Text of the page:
Ask the Editor Series, Q11
Q: My editor says I overwrite. What is overwriting and how can I know I’m doing it?
A1: Forwarding this question to the Department of Redundancy Department . . .
A2: This one isn’t complicated, and here are a few tricks to help you know what’s what.
Overwriting can come in many forms, so if you’ve been told you’re an overwriter, there are several ways you can check your manuscript to see if this is actually true, or if your editor is just jealous that you know more words than he does.
You may have heard the term “stage direction.” This is one form of overwriting. When you’re describing a scene, you need to find that balance of having enough detail without it becoming cumbersome.
If your hero knocks an intruder out with a baseball bat, for example, and your reader pulls up short and asks, “When did he get a baseball bat? Where did that come from?” then you’re probably guilty of not giving enough detail. But equally bad is something like this:
He looked in the corner of the room and saw a baseball bat and figured that might give him the courage he needed to confront whatever was making the noises downstairs. He walked over to the bat, bent over, picked it up, got a solid grip on it, and turned to go. He walked over to the door, turned the knob, opened the door, and peered out.
Tedious, isn’t it? By this point, I’m waiting for the author to type, “And then he breathed in. And then he breathed out. And in again. And took a step with his left foot. And then his right.”
If there’s a scene where a family is getting together for dinner, it’s enough to say that they sat at the table and began to eat. We don’t need to know that Shelly walked over to the table, pulled out the chair, sat, placed a napkin on her lap, and then reached for her fork.
You could list each action as a deliberate way of emphasizing each moment in the scene—let’s say Shelly has been told to hurry out the door, for example, but she’s defiantly performed the above steps to show that nobody is going to rush her anywhere—but otherwise, all that detail only bogs down the flow.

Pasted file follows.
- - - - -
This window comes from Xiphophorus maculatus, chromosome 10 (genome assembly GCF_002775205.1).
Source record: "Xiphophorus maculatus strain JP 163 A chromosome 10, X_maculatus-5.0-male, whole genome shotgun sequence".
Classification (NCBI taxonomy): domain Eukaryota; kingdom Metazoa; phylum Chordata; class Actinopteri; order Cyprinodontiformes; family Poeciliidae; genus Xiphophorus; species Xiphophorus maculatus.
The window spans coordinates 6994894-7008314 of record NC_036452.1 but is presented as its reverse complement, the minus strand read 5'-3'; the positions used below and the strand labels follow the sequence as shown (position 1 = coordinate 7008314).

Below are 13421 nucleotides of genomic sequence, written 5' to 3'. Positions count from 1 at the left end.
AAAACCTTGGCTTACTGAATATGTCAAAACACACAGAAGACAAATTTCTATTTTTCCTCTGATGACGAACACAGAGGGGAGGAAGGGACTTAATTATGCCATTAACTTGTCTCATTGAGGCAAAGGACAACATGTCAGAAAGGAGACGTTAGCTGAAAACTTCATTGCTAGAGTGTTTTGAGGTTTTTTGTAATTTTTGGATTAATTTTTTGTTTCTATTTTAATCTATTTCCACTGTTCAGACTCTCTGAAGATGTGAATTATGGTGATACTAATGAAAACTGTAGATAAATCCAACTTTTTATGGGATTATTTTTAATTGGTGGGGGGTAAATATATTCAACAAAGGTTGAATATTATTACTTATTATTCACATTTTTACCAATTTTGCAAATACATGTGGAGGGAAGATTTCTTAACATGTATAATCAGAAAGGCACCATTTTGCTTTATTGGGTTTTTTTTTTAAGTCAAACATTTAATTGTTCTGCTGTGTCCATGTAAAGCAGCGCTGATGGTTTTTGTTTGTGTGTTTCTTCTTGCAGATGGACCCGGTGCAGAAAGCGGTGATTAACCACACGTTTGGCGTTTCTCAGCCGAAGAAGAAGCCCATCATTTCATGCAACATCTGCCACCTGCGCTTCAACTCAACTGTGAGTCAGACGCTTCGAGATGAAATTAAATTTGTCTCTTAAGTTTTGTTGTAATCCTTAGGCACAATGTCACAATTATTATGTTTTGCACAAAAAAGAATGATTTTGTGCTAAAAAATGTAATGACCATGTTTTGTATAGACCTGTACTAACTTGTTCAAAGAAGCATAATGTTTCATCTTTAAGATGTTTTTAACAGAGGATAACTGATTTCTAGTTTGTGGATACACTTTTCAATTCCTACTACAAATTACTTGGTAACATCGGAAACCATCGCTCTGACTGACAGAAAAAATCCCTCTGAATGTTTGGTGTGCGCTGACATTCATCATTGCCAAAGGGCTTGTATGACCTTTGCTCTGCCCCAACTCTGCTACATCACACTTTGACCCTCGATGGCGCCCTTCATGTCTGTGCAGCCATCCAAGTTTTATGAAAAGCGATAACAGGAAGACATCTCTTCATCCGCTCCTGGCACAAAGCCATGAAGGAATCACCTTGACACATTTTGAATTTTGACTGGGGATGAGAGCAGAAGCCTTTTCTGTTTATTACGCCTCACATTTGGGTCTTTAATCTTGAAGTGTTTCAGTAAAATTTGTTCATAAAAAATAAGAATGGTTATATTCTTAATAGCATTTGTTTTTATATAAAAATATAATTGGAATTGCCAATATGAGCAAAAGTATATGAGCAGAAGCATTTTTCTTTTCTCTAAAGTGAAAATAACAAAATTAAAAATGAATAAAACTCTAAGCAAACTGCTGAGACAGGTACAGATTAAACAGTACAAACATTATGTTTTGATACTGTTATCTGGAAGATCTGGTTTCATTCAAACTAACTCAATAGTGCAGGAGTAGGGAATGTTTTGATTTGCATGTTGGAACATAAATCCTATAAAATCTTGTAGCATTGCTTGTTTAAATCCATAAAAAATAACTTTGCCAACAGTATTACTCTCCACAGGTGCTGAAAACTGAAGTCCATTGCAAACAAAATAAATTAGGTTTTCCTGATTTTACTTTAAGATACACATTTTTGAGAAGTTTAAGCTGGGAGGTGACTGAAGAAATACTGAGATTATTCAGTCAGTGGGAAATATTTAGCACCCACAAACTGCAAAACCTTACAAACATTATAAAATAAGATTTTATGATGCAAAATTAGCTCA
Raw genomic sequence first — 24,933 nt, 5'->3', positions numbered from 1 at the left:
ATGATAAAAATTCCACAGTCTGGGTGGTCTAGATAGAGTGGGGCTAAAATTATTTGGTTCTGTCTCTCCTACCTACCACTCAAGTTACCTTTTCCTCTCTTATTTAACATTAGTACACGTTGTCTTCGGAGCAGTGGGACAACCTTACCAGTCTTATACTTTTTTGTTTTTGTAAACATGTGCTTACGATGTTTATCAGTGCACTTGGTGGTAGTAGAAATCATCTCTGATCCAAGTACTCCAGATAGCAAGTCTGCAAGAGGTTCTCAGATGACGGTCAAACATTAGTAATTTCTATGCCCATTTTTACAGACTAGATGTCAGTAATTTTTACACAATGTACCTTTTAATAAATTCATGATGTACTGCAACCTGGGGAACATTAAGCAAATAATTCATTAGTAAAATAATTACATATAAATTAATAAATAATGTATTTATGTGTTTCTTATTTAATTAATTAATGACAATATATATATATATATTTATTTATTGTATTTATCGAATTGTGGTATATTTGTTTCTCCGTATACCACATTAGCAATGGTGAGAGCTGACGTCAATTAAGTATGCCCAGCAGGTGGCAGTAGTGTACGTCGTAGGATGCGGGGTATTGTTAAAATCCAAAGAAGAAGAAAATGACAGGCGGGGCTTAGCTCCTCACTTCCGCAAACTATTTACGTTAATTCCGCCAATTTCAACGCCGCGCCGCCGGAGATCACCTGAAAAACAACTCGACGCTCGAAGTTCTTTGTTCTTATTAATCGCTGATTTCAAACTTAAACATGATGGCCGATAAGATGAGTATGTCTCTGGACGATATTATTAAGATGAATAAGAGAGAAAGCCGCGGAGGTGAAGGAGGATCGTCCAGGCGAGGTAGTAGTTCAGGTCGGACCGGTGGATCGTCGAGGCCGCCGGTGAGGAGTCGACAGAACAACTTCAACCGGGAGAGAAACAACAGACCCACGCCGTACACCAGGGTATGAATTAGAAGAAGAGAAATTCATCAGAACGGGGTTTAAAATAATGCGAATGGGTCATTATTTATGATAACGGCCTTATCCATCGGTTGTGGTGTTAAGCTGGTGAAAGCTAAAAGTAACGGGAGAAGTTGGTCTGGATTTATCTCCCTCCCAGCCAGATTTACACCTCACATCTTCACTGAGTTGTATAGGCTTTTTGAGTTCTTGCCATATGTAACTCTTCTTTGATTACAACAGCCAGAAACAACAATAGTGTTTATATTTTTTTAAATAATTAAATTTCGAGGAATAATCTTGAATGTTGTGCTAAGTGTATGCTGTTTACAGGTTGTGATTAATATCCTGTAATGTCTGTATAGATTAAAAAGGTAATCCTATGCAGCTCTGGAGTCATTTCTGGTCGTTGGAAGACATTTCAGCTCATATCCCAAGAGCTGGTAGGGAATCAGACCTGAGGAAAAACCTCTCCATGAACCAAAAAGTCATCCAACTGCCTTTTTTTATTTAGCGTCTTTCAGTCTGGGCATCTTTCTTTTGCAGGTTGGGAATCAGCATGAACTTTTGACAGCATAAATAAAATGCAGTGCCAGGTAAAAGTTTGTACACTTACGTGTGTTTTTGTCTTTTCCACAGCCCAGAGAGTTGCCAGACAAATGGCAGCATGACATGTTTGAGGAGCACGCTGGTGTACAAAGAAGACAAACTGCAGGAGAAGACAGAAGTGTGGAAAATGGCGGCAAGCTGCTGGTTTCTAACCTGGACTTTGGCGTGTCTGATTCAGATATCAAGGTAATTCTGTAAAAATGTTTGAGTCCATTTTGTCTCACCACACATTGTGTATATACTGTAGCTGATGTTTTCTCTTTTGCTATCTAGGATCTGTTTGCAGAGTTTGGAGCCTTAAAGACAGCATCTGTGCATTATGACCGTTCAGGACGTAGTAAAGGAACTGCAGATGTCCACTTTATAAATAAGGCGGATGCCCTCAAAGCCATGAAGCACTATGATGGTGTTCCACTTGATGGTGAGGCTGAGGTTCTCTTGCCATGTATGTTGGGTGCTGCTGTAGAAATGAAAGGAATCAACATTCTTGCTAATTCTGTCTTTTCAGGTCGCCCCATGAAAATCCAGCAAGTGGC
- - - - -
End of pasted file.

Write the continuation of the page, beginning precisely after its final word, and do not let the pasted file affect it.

Redundant phrasing or actions
“He blinked his eyes.” “She nodded her head.” “He shrugged his shoulder.”
Well . . . what else are you going to blink if not your eyes? And how many people nod their ears instead of their head?
Writers do this type of thing all the time, and I don’t think it’s anything more dire than that nobody’s ever pointed it out to them. It’s not necessarily a lack of writing skill, certainly, because I’ve seen it in manuscripts that were decently written otherwise. I even catch myself doing it (the horror!) from time to time.
How many of us have said, when relaying a story to someone, “So I thought to myself, what should I do?” Of course you’re thinking to yourself. You can’t think to someone else, unless you’re communicating telepathically.
Too many descriptors
A third common way of overwriting is using more descriptors than the job calls for.
I get it—the grass was lush, green, soft, glossy, and sweet-smelling. But at some point, you have to accept that the reader will fill in the rest of it if you only tell them some of those details. If the grass is lush, we can assume it’s green and soft. If it were dry, we’d picture crackling brown bristles.
Using all the adjectives available is only topped by using loads of descriptors that actually mean the same thing, or close to the same thing. The desk was a solid, sturdy, substantial piece of furniture. You could use two (or even one) of those three adjectives, and no one will be asking, “But is it firm?”
So if anyone ever accuses you of overwriting, take a look through your MS, paragraph by paragraph if needed, and see if you’re writing what they should only be reading between the lines. Your work will be tighter for it, and your readers will appreciate the effort.
Happy writing! And feel free to submit your questions here so I can answer them in a future post.
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